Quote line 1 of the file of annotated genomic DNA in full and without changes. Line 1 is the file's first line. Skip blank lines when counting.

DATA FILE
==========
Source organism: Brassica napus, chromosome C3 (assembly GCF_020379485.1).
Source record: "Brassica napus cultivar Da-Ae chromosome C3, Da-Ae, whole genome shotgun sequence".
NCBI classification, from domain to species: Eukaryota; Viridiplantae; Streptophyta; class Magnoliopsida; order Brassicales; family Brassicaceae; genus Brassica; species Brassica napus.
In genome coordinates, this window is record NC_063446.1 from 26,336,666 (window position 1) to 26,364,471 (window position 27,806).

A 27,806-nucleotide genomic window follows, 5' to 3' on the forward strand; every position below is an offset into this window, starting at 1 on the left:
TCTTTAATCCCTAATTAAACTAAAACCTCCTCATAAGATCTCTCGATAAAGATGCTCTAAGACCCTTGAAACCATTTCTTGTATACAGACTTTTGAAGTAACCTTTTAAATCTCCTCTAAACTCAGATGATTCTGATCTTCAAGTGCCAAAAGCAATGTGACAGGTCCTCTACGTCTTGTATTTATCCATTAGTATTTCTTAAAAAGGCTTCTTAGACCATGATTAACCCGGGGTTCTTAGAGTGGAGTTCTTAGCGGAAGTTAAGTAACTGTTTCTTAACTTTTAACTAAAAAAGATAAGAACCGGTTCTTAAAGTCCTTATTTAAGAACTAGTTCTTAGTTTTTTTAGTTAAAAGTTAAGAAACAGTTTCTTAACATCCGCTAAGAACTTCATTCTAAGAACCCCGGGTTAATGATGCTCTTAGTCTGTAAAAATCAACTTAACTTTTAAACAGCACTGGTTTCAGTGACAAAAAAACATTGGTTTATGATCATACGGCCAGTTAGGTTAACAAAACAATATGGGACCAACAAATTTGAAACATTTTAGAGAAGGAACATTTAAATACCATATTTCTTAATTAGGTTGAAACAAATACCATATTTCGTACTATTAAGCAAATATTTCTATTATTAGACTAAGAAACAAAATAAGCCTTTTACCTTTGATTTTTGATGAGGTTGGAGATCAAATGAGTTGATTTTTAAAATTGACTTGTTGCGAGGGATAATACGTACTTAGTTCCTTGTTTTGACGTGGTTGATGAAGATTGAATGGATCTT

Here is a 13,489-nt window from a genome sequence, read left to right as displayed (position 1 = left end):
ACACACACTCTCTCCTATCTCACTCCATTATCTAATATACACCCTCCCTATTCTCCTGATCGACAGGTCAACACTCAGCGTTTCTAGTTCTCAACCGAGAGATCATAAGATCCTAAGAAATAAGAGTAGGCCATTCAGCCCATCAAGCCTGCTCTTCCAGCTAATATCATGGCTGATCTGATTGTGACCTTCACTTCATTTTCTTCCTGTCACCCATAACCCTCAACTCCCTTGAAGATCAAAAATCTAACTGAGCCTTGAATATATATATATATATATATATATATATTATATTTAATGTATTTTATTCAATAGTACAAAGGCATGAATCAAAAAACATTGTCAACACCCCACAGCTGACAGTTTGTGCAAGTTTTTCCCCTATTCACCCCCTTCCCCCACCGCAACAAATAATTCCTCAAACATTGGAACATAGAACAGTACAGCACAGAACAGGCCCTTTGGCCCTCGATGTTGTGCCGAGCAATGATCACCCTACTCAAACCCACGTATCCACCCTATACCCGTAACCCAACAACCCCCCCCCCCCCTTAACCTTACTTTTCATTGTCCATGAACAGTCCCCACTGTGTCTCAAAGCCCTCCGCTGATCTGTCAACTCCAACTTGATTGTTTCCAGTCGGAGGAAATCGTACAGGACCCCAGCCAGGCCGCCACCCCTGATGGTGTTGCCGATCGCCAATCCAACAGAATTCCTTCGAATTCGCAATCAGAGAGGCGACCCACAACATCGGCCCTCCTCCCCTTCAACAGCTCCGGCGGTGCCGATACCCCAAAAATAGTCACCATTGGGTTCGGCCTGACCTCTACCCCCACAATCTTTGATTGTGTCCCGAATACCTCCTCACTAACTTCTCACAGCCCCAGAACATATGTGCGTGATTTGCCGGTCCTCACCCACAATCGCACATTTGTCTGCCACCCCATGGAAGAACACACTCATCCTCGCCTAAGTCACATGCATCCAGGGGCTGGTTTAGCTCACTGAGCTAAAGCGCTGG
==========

Source organism: Brassica napus, chromosome C3 (assembly GCF_020379485.1).